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August 5, 2015

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Typhoon set to end city heatwave

SUPER Typhoon Soudelor is set to bring an end to the heatwave that the city has basked in for more than 10 days.

While Soudelor is not forecast to directly pass over Shanghai, its influence will send temperatures down and bring rain, said the Shanghai Meteorological Bureau yesterday.

Soudelor, which was reported to have yesterday developed into the world’s most powerful storm this year, was last night roaring across the western Pacific with winds of up to 65 meters per second.

It was heading toward Taiwan and was expected to make landfall on neighboring Zhejiang Province or in southeast China’s Fujian Province this Saturday.

Its influence will push down the city high to below 35 degrees Celsius from Friday and bring some rain at the weekend.

Yesterday was the year’s 10th official high temperature day — when temperatures reach 35 degrees.

Benchmark Xujiahui weather station recorded 39.2 degrees Celsius, its highest this year.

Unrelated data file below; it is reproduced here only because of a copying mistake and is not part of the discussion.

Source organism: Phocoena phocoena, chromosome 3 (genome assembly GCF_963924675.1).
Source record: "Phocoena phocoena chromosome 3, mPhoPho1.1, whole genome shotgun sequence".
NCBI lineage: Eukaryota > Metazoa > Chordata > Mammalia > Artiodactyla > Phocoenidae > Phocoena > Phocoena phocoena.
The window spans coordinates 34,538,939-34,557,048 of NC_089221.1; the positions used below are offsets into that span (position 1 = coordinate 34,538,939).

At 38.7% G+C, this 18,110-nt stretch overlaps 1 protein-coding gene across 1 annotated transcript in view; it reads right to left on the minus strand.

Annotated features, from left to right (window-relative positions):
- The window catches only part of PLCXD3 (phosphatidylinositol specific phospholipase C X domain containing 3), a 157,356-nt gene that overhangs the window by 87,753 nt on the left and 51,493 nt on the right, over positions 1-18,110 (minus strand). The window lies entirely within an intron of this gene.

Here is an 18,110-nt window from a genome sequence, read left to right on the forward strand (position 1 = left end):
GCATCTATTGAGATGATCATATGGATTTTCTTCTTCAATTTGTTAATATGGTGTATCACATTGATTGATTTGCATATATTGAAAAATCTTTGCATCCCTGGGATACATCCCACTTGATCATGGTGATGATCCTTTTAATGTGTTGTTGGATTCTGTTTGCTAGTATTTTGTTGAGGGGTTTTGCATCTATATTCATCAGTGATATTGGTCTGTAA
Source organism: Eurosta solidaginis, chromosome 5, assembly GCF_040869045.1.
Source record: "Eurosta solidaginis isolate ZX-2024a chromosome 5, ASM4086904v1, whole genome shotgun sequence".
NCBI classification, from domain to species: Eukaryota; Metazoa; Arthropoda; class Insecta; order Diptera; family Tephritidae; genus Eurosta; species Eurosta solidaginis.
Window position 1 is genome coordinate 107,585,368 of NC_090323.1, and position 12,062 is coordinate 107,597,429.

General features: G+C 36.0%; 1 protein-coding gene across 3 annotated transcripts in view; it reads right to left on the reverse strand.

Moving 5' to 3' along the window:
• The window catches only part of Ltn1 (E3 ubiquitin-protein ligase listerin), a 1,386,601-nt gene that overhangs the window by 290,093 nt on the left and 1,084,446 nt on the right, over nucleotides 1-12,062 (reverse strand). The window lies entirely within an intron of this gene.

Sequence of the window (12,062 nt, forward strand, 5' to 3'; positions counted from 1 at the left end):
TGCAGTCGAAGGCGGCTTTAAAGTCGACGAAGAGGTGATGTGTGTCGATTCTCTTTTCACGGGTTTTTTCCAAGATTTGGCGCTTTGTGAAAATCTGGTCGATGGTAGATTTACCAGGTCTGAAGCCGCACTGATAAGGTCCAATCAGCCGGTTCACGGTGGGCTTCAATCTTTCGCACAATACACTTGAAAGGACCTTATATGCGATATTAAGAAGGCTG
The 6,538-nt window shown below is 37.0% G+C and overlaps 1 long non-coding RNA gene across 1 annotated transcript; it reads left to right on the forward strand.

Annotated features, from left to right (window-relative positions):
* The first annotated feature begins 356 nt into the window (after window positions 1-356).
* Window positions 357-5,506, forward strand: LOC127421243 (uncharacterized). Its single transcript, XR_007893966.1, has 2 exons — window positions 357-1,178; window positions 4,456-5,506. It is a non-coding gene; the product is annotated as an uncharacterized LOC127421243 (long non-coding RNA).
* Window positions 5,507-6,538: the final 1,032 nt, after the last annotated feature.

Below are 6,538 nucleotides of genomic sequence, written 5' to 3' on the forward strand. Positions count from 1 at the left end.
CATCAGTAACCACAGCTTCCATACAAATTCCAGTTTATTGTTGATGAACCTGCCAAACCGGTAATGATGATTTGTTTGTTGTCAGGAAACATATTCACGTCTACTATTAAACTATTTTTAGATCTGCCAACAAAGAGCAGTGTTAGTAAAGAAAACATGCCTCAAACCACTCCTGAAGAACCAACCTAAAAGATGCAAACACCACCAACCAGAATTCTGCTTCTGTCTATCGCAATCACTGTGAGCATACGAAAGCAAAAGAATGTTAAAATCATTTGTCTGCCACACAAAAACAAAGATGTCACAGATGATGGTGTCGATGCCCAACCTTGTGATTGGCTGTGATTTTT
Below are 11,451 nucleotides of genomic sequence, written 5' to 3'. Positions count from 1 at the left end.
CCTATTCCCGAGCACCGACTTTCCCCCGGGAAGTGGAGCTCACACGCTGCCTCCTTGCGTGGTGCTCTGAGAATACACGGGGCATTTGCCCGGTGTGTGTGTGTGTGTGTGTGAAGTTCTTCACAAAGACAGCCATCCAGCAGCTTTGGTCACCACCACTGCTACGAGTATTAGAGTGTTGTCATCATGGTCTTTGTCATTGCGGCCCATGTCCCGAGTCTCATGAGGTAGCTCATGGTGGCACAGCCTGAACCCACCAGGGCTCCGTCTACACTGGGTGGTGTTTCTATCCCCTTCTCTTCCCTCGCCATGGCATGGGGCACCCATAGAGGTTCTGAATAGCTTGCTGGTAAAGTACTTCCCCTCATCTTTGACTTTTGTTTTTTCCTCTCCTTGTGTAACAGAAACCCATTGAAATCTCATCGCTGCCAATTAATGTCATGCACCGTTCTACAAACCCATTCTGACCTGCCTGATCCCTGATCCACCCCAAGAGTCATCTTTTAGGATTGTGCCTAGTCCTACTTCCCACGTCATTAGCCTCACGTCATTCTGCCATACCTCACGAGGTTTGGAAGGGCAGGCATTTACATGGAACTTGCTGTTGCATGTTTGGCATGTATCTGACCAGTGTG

Cool sea breezes today and tomorrow will bring some respite from the heat brought by a static high pressure front, with the high dipping 2 to 4 degrees.

There is a chance for some afternoon thundershowers today, said forecasters, though it should be mostly clear through Friday, when rain is forecast.

The high for the weekend is expected to be 32 degrees.

As well as humid conditions, the recent heatwave has also brought a 10-day stretch of ozone pollution.

Yesterday, the city Air Quality Index was 137 — “slightly polluted,” according to the Shanghai Environmental Monitoring Center.

On Monday, the figure was 161, “moderately polluted.”

Unlike the tiny PM2.5 particles that form much of Shanghai’s pollution for most of the year, ozone is colorless and doesn’t catch in the throat.

But experts warn that exposure to high levels of ozone are linked to skin cancer, cataracts and respiratory illness.

Ozone is both a protector and danger, said Li Ting, meteorology post-doctoral fellow at the Chinese Academy of Sciences.

The ozone in the stratosphere absorbs ultraviolet light, protecting life on earth, but when it’s 10 to 100 meters above us, it’s harmful, said Li.

Shu Jiong, an environmental science professor at East China Normal University, said ozone pollution coincides with summer heat.

Ozone is often formed from dioxygen by the action of ultraviolet light and in summer ultraviolet light is stronger, making it easier for ozone to be produced.

Shu said vehicle emissions, coal burning and the petrochemical industry are the causes of ozone pollution.

Ozone pollution usually reaches its peak between 1pm and 4pm. After that, it decreases and when the light fades it disappears within half an hour.


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